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This Is The End? – Daily Blog #76

The more astute of you will have realised that it has almost been a full week since Daily Blog #75, which isn’t exactly daily now is it? I thought that a day or two away from the keyboard would have me coming back refreshed and excited, but 6 days later I’m still wishing I had more time off.

The idea behind daily posts was to improve my writing. Or at least improve my confidence in writing; at the time my messages felt lofty, drawn out, and not really delivering the key messages I was trying to get out there.

That annoyed me. And after six years of writing I felt like I still didn’t know what I was doing. Daily writing was a way to try to fix that.

And while initial results were very positive, over time it began to feel more like a chore, something I was doing just to get it done. Posts felt unfinished, under researched, and just not worth reading. And if I don’t think they are worth reading, then why the hell should you?

Does this mean I’m done? Absolutely not.

I will be taking a few more days away from the keyboard, but I will be coming back to test out some new writing schedules. I’ll still be posting more often than before, but posts will not be rushed to meet a 24 hour deadline and I’ll be giving them the time they need to get 80% of the way to perfection.

And while this feels like a failure now, continuing wouldn’t be because I think it’s the best thing to do, but only because it’s a habit. And that’s been my downfall before.  If I was really doing this to get better at writing, then a new approach is needed.

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Smile – Daily Blog #75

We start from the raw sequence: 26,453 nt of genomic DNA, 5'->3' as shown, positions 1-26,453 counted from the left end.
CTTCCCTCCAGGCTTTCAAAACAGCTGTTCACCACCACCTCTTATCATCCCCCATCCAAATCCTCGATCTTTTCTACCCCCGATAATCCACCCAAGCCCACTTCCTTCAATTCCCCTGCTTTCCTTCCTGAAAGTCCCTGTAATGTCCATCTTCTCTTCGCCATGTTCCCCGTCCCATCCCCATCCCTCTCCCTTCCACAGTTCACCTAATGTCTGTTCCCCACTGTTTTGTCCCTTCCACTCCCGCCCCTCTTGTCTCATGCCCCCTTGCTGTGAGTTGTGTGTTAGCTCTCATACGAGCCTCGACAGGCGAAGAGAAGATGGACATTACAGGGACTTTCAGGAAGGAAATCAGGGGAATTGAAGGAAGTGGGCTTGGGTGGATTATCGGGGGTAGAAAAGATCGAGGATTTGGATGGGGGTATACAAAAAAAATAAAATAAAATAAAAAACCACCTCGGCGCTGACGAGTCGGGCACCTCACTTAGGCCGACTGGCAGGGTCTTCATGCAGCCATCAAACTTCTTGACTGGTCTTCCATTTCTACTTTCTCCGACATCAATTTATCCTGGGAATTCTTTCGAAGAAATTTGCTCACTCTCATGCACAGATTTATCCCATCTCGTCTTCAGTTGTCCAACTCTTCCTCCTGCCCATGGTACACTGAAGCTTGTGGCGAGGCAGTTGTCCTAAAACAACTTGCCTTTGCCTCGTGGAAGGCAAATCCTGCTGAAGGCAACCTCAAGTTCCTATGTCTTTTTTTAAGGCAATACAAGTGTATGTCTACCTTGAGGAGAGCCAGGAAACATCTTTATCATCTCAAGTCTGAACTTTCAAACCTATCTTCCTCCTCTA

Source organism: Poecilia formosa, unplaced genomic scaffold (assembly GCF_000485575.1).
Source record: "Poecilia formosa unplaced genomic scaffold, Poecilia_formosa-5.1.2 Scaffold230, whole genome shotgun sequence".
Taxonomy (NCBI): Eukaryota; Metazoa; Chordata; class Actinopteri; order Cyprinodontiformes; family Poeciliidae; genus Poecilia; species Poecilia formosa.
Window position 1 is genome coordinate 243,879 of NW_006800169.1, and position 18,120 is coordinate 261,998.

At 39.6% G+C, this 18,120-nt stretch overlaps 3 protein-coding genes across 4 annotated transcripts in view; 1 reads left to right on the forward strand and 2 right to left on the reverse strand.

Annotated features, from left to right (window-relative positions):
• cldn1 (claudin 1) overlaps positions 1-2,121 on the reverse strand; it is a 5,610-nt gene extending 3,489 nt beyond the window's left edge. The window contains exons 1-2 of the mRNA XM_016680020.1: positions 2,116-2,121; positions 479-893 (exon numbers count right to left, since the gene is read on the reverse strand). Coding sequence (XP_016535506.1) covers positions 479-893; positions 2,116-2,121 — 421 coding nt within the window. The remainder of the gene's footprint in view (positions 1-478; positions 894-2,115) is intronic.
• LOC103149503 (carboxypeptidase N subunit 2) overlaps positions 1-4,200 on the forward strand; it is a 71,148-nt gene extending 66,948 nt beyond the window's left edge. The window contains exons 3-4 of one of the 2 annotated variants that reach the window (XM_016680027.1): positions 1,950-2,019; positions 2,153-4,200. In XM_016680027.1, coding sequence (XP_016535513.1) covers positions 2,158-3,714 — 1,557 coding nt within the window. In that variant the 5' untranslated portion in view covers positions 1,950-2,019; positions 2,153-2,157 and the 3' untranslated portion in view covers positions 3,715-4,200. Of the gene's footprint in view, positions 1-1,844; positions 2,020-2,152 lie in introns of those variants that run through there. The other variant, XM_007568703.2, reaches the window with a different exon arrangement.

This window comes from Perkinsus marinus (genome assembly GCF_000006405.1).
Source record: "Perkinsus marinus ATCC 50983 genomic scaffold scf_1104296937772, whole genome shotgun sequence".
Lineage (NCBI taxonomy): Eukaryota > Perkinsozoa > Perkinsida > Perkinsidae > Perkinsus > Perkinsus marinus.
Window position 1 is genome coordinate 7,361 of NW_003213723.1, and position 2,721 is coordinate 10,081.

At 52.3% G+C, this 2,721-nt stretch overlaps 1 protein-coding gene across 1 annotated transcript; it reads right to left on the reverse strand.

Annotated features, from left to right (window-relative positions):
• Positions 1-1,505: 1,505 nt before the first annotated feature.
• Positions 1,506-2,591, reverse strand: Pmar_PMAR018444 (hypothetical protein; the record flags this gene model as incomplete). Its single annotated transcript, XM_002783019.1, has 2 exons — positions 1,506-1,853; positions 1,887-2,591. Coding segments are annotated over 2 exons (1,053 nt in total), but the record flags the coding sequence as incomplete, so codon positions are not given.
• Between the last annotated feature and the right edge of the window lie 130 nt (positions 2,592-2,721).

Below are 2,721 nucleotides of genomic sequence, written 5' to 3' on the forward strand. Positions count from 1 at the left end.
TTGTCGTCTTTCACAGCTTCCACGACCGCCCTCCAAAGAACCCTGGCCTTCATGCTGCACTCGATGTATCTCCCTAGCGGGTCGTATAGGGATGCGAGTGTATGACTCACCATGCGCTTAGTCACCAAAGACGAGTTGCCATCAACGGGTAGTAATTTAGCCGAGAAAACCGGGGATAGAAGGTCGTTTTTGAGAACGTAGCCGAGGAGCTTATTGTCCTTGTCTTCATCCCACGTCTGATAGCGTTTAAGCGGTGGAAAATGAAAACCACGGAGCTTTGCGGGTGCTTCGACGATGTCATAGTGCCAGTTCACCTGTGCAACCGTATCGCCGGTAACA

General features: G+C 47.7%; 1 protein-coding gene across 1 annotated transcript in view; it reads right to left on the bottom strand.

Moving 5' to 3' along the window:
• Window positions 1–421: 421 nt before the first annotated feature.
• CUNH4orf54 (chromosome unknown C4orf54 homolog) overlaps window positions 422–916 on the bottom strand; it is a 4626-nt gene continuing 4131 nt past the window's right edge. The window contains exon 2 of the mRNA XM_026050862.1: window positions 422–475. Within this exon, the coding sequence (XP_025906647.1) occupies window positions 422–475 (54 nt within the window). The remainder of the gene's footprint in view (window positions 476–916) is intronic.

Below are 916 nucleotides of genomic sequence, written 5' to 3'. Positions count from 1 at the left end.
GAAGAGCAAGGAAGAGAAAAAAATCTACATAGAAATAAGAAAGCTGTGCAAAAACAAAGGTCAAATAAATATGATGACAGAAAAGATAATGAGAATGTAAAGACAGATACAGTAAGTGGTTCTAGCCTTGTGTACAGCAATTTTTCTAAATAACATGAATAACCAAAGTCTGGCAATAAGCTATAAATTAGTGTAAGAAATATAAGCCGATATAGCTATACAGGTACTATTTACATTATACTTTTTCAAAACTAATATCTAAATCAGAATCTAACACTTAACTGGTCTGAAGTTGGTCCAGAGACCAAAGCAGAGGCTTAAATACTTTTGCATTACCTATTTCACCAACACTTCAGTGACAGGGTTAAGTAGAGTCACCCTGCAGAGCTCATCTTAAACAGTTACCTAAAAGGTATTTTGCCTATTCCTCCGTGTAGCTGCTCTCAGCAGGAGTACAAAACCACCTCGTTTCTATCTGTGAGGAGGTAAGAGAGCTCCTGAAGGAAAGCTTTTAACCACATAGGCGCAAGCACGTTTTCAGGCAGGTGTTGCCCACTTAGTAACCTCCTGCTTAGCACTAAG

Right now I’m about halfway through my second reading of How To Win Friends And Influence People by Dale Carnegie. I picked it up for the first time a couple of years ago and loved it. Second time through and I’m possibly loving it even more.

This is the first time I’ve re-read a book, usually relying on my little black book to recall the main points. But knowing me the chances are high that I missed a few things the first time through. Life does go on after all, and with each new experience we will process and absorb information differently.

I figure that after two years I might just learn something new from this book that I didn’t pick up on fully the first time around.

Or maybe I won’t; but that’s not the end of the world, either.

Anyway. All I wanted to do today is to share a passage from the book. It’s one of my favourites, mainly because it’s so simple to understand and easy to implement. A little back story – Carnegie took this extract from a notice that was posted in some shopping mall during the Christmas period, although didn’t say where. A little googling tells me it’s the work of Frank Irving Fletcher in an advertisement for Oppenheim, Collins & Company.

The Value of a Smile at Christmas. It costs nothing, but creates much. It enriches those who receive, without impoverishing those who give.

It happens in a flash and the memory of it sometimes lasts forever.